Prime Edition


V. Balachandran is a former Special Secretary, Cabinet Secretariat.

There’s an alternative to social media ban

Instead of banning Facebook and Twitter, government should use them to disseminate information.

Police chases demonstrators near a torched vehicle outside CST Station after a protest against Assam riots turned violent in Mumbai last week. PTI

e never seem to learn from others' experience while trying to improve our security management. History tells us that rumours and technology always create serious security problems. The 1943 "Detroit race riots" (34 deaths, mostly African Americans) were exacerbated by rumours that an African American woman and baby were thrown over the Belle Isle bridge and a white woman was raped and murdered on the same bridge. Since this was during the Second World War, another rumour was spread that the Axis powers had influenced the African Americans through Japanese Americans to "disrupt the war effort". The six-day 1992 Los Angeles "Rodney King" riots (53 deaths) were fuelled by repeated TV images. The 2005 Paris "civil unrest", which spread to 274 French cities, had started over rumours that two North African immigrant boys got electrocuted while escaping the police. Fuelled by faster communications, the 2006 "Danish cartoon" issue caused riots in 12 countries including India, resulting in at least 200 deaths. Social media had come in for sharp criticism during the August 2011 England riots. A fake photograph of "London Eye" (giant Ferris wheel) burning was circulated, much like the "morphed photographs", now a contentious India-Pakistan problem. The UK Guardian quoted the Manchester police as saying, "Fifty masked men going down Regent Road — and we don't find them. Gang of youths on their way to Salford Quays — don't find them." A MET commander (London) said that information from social media, 999 calls and reports from their own officers overwhelmed them.

In such a background, our Central security management appeared confused while handling the chain of events starting with the early July clashes between the Bodos and the "others". Had they studied the July 2012 "Rakhine state riots", which our foreign intelligence agencies must have reported, they would have known that the festering Rohingya problem, much like the Bodo-immigrant issue, had aroused strong feelings among Muslims all over South Asia. Did our Ministry of Home Affairs alert the state governments about this aspect? The Rohingyas had always tried to sneak into our Northeast, according to former BBC correspondent Subir Bhaumik. The Rakhine (Buddhist) vs Rohingya clashes so angered the Tehreek-e-Taliban (TTP) that for the first time they issued a threat on a non-Pakistan or non-Afghanistan issue, according to PTI (26 July). Noted reformist Asgar Ali Engineer observed, "It was, as if, in store, large scale propaganda was going on that Muslims are being killed all over the world. There is conspiracy to kill Muslims everywhere and on Bodo-Muslim clashes and about Rohingiyah Muslims in Burma prayers were being organised in every mosque and SMSs were circulating about it. Urdu papers were carrying articles saying there is world-wide conspiracy to kill Muslims."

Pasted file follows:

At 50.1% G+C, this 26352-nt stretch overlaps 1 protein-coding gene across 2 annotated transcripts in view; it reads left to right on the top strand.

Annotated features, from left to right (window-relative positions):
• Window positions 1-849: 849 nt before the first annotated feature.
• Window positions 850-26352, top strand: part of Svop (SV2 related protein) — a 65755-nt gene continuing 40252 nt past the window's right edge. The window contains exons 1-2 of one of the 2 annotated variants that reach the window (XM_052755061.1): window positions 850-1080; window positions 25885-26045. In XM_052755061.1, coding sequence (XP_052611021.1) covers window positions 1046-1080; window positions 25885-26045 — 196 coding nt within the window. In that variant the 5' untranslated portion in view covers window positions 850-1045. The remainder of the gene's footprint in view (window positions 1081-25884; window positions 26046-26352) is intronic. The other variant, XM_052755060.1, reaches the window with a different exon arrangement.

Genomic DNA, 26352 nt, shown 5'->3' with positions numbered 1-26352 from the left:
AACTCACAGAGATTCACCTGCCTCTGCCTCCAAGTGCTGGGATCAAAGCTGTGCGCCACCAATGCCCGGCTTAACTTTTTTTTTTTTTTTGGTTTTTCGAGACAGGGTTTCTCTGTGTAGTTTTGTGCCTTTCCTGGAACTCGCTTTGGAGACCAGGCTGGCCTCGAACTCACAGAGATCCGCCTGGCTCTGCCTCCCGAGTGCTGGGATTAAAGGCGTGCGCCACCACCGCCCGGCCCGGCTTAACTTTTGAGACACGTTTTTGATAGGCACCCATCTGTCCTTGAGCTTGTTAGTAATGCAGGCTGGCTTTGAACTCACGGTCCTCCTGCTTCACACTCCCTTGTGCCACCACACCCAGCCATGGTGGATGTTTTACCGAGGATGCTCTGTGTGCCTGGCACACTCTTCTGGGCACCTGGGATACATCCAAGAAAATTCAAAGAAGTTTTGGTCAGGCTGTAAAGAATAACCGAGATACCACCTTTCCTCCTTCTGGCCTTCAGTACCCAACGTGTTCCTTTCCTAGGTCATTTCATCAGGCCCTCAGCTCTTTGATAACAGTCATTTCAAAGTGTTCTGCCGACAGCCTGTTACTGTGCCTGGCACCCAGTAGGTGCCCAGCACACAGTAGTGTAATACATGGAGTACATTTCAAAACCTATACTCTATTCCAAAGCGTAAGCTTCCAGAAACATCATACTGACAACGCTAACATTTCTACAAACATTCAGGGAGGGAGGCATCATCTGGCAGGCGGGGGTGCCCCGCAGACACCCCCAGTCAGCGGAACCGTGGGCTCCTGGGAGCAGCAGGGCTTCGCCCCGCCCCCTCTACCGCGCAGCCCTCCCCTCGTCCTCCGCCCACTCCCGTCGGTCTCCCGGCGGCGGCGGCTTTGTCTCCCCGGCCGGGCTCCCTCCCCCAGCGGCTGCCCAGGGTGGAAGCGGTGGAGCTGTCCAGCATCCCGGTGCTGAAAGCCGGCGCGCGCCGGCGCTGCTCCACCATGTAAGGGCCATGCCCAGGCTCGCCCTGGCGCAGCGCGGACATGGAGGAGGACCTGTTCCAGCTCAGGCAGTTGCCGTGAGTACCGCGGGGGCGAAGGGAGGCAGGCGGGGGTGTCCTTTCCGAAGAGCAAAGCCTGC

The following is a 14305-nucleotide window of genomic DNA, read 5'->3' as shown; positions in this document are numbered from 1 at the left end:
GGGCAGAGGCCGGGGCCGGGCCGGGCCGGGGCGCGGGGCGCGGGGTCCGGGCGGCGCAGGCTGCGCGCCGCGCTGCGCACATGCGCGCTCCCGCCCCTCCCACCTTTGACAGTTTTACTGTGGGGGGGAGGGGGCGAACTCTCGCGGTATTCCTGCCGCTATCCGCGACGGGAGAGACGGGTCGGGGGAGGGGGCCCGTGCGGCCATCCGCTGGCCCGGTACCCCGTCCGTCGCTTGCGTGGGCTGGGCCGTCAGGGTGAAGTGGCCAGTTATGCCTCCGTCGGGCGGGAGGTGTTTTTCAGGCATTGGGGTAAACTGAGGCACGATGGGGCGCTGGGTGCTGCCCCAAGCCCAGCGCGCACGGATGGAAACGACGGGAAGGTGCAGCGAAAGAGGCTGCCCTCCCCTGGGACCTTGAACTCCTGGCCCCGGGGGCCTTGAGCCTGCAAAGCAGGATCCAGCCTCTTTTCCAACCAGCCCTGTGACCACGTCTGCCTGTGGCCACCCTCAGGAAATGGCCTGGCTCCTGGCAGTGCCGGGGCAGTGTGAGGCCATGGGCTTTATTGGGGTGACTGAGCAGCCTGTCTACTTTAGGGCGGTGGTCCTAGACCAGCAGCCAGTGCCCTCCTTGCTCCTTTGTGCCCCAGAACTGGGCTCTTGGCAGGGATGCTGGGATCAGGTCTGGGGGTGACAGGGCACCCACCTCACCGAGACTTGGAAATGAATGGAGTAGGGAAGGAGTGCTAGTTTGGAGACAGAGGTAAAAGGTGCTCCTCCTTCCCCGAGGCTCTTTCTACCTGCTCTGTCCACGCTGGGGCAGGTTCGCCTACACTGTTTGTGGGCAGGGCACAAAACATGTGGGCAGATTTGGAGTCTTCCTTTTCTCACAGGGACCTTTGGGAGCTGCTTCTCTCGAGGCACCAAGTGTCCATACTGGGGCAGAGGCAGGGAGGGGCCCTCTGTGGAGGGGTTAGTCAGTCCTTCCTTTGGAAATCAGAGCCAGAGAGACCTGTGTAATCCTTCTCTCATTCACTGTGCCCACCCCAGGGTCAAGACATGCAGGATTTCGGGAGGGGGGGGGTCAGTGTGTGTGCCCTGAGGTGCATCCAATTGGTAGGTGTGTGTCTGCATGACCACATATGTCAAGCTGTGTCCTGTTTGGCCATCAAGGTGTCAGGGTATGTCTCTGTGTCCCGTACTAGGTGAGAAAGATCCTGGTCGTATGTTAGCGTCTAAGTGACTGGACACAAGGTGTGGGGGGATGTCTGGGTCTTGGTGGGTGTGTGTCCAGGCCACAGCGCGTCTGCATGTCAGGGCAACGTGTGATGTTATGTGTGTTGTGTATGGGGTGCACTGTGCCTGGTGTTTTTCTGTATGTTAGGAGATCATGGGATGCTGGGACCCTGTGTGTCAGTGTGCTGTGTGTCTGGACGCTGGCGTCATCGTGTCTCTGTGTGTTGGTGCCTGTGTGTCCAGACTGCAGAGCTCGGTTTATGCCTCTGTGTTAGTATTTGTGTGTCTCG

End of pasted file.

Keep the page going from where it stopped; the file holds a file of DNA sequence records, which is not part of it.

It would appear that the MHA issued its advisory to the states only on 14 August, after the 11 August Mumbai Azad Maidan riot and the Pune attacks on the Northeast population. Again they waited until 17 August before banning bulk SMSs, when the flight from certain cities had already started. Then we were informed that the origin of the morphed photos was Pakistan. An NDTV report (19 Aug) said that these photos were in circulation since 13 July, around the same time when the Assam clashes started. Did our technical intelligence services detect this and alert the MHA? If so, why weren't the state police, including Mumbai, Pune or Bangalore police alerted before 11 August? Now the government wants to solicit US government help to rein in US based social media. Getting social media to cooperate is not easy: the New York city police had to wait for five days to move court when Twitter refused their request (3 August 2012) to give them information on a subscriber who had threatened to shoot 600 people in a theatre on the same lines as the Colorado massacre (20 July).

Instead of banning Facebook or Twitter, why cannot our government communicate correct news through them to dissuade the public from believing in rumours or morphed photos? In 2010, the Queensland Police (Australia) successfully used the social media to reach out to 200,000 Queenslanders who were in the danger zone and dispel apprehensions about a flood emergency. The Essex police (UK) used this method very successfully to quell rumours during last year's England


iTv Network : newsX India News Media Academy aaj Samaaj  
  Powered by : Star Infranet